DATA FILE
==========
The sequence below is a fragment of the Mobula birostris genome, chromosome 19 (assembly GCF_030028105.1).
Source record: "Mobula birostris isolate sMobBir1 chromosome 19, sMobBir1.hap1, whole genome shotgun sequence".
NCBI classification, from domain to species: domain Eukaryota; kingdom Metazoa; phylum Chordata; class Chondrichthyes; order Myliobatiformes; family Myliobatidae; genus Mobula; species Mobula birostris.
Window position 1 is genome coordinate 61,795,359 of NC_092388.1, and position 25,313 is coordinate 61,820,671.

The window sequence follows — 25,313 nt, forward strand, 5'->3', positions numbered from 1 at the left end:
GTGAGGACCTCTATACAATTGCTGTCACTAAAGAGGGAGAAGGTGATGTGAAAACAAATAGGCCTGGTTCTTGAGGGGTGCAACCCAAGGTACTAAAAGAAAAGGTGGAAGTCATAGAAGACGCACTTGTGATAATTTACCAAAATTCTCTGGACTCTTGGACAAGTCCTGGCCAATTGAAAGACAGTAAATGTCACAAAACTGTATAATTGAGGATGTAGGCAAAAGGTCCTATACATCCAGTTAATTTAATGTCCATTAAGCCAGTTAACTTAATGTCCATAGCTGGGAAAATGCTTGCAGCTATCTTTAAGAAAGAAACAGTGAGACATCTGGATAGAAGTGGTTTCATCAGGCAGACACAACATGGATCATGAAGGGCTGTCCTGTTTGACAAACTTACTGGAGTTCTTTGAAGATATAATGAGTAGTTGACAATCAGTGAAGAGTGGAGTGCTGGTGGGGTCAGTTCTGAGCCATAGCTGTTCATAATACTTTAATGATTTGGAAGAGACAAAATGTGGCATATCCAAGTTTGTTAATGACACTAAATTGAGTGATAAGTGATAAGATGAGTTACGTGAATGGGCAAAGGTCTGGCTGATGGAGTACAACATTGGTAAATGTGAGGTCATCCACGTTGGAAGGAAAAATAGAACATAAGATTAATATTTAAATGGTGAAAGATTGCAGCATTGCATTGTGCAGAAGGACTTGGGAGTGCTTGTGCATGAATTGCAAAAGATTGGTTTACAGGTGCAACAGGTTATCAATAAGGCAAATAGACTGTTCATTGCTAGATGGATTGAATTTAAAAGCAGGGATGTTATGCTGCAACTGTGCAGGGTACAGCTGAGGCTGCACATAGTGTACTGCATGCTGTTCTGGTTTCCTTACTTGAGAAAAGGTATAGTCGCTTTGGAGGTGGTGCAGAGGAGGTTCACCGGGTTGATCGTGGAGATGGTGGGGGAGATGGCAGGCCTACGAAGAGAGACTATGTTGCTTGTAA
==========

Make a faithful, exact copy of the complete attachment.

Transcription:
The sequence below is a fragment of the Mobula birostris genome, chromosome 19 (assembly GCF_030028105.1).
Source record: "Mobula birostris isolate sMobBir1 chromosome 19, sMobBir1.hap1, whole genome shotgun sequence".
NCBI classification, from domain to species: domain Eukaryota; kingdom Metazoa; phylum Chordata; class Chondrichthyes; order Myliobatiformes; family Myliobatidae; genus Mobula; species Mobula birostris.
Window position 1 is genome coordinate 61,795,359 of NC_092388.1, and position 25,313 is coordinate 61,820,671.

The window sequence follows — 25,313 nt, forward strand, 5'->3', positions numbered from 1 at the left end:
GTGAGGACCTCTATACAATTGCTGTCACTAAAGAGGGAGAAGGTGATGTGAAAACAAATAGGCCTGGTTCTTGAGGGGTGCAACCCAAGGTACTAAAAGAAAAGGTGGAAGTCATAGAAGACGCACTTGTGATAATTTACCAAAATTCTCTGGACTCTTGGACAAGTCCTGGCCAATTGAAAGACAGTAAATGTCACAAAACTGTATAATTGAGGATGTAGGCAAAAGGTCCTATACATCCAGTTAATTTAATGTCCATTAAGCCAGTTAACTTAATGTCCATAGCTGGGAAAATGCTTGCAGCTATCTTTAAGAAAGAAACAGTGAGACATCTGGATAGAAGTGGTTTCATCAGGCAGACACAACATGGATCATGAAGGGCTGTCCTGTTTGACAAACTTACTGGAGTTCTTTGAAGATATAATGAGTAGTTGACAATCAGTGAAGAGTGGAGTGCTGGTGGGGTCAGTTCTGAGCCATAGCTGTTCATAATACTTTAATGATTTGGAAGAGACAAAATGTGGCATATCCAAGTTTGTTAATGACACTAAATTGAGTGATAAGTGATAAGATGAGTTACGTGAATGGGCAAAGGTCTGGCTGATGGAGTACAACATTGGTAAATGTGAGGTCATCCACGTTGGAAGGAAAAATAGAACATAAGATTAATATTTAAATGGTGAAAGATTGCAGCATTGCATTGTGCAGAAGGACTTGGGAGTGCTTGTGCATGAATTGCAAAAGATTGGTTTACAGGTGCAACAGGTTATCAATAAGGCAAATAGACTGTTCATTGCTAGATGGATTGAATTTAAAAGCAGGGATGTTATGCTGCAACTGTGCAGGGTACAGCTGAGGCTGCACATAGTGTACTGCATGCTGTTCTGGTTTCCTTACTTGAGAAAAGGTATAGTCGCTTTGGAGGTGGTGCAGAGGAGGTTCACCGGGTTGATCGTGGAGATGGTGGGGGAGATGGCAGGCCTACGAAGAGAGACTATGTTGCTTGTAA